SOLIDWORKS Perpendicular Mate

Like many enhancements that come along during any SOLIDWORKS release cycle, it seems like the ability to add a SOLIDWORKS perpendicular mate between a complex (Non-analytic) surface and a linear entity, may get overlooked rather easily. UNLESS this is the exact feature you have been waiting for! A number of years ago I bumped into a designer who was working on a biopsy device to extract bone biopsy samples, and their example (although graphic) came clearly to mind when I was investigating this new feature.   The customer would regularly have 3D scanned data of the most non-analytical type surfaces there are – us humans! They were hoping for an easy method to mate the central axis of their designed device, perpendicular to the surface of the bone scan – in preparation for animations and illustrations. It takes a great number of enhancements to make up each release of SOLIDWORKS,…

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A Rebuild Renaissance in SOLIDWORKS 2018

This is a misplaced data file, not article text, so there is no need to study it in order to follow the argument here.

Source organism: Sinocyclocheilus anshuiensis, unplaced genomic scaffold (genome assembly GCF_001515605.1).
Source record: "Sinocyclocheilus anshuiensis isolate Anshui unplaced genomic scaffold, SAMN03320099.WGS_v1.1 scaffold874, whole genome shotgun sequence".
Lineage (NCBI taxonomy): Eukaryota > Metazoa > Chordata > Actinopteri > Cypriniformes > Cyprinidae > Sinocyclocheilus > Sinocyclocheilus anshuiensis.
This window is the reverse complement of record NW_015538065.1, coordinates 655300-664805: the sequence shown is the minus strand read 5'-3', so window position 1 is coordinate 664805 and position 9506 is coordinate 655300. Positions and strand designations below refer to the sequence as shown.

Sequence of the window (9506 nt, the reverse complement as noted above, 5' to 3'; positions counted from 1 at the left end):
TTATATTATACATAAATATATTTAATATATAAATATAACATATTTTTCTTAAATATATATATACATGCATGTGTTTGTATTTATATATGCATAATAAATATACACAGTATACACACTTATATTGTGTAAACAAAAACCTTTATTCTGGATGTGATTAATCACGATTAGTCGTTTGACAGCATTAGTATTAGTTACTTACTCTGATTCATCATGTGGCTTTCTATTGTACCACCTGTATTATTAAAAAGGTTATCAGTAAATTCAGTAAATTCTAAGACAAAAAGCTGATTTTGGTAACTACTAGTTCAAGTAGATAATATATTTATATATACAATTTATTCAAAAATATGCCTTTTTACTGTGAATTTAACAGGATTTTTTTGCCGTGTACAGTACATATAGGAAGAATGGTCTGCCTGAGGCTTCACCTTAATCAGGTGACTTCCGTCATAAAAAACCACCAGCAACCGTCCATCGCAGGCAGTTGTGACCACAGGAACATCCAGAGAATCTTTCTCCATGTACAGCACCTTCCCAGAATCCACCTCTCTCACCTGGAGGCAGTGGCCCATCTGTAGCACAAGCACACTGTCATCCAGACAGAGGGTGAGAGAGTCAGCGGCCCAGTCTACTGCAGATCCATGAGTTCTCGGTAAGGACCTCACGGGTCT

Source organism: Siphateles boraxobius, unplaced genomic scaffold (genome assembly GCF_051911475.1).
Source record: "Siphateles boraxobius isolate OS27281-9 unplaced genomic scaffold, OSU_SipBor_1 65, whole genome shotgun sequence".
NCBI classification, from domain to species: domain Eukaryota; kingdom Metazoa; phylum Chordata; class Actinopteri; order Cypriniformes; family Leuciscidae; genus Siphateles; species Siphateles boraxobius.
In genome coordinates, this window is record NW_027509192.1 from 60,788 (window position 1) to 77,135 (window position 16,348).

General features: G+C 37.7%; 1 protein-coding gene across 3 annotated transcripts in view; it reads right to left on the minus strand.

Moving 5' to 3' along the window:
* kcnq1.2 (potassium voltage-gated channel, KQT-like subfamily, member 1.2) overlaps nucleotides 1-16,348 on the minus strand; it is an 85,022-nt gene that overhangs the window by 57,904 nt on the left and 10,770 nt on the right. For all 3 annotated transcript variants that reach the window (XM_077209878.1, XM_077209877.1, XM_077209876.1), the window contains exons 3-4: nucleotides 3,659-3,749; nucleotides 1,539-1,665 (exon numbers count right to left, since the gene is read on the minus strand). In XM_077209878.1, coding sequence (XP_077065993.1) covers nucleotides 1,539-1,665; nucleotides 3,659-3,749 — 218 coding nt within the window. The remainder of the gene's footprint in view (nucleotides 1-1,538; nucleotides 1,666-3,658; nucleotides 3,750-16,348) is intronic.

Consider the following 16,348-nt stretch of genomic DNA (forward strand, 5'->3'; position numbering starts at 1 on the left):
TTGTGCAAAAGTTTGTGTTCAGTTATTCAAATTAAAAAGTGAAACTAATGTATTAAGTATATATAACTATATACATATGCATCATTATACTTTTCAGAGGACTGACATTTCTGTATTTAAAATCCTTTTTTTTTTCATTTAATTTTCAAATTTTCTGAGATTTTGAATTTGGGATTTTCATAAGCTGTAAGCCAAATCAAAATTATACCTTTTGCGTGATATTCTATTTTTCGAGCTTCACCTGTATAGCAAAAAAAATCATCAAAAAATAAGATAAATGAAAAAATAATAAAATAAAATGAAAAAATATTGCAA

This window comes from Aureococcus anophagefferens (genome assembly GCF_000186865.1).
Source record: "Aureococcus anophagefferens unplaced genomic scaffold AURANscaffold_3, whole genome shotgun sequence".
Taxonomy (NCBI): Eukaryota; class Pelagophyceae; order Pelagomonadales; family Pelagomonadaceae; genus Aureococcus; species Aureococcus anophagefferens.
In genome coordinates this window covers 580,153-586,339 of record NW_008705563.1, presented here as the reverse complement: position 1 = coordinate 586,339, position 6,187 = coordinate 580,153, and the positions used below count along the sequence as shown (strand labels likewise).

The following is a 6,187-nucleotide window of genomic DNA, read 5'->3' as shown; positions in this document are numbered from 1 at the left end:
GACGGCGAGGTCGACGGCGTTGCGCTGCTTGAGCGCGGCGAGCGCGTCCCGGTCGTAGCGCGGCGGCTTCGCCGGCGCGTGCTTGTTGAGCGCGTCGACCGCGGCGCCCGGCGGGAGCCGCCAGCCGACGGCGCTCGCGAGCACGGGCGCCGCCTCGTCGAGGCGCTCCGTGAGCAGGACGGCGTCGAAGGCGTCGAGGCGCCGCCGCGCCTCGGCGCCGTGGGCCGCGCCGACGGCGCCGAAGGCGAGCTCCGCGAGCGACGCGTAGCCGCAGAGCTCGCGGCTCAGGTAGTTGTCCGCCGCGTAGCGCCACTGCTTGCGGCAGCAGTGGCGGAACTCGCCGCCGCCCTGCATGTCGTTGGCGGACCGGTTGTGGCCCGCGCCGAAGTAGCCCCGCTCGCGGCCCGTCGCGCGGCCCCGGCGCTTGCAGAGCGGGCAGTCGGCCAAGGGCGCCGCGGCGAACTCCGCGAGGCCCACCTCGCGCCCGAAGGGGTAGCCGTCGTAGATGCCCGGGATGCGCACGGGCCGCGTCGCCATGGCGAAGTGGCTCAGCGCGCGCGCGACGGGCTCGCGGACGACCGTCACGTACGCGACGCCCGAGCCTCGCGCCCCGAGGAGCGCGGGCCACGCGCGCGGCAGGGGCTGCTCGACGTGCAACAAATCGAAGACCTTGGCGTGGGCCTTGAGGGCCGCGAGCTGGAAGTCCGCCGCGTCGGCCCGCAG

SOLIDWORKS 2018 Rebuild

As you might expect, the rebuild tool in SOLIDWORKS is one of the most frequently used tools in the suite. The frequency of this tool is due to the necessity to regenerate our models into a current state as the physical shape of the model develops along changes in parameters that drive the model or assembly. The SOLIDWORKS 2018 Rebuild tool has combined some terminology moving away from the former naming of “Regenerate” operations (CTRL+Q) to align them with the more visible Rebuild tool (CTRL+B) in the SOLIDWORKS interface (most of us called the “Regen” tools “Rebuild” in any case).  They have also given them buttons so that they can appear on any toolbar in the SOLIDWORKS interface. Force Rebuild (CTRL+Q) – Force Rebuild appears only within the part environment, and Force Rebuild Top Level Assembly (CTRL+Q) – Will Rebuild from the top of the assembly tree. In addition to the nomenclature…

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Adding Symbols within your SOLIDWORKS Custom Property Fields

SOLIDWORKS Custom Property Symbols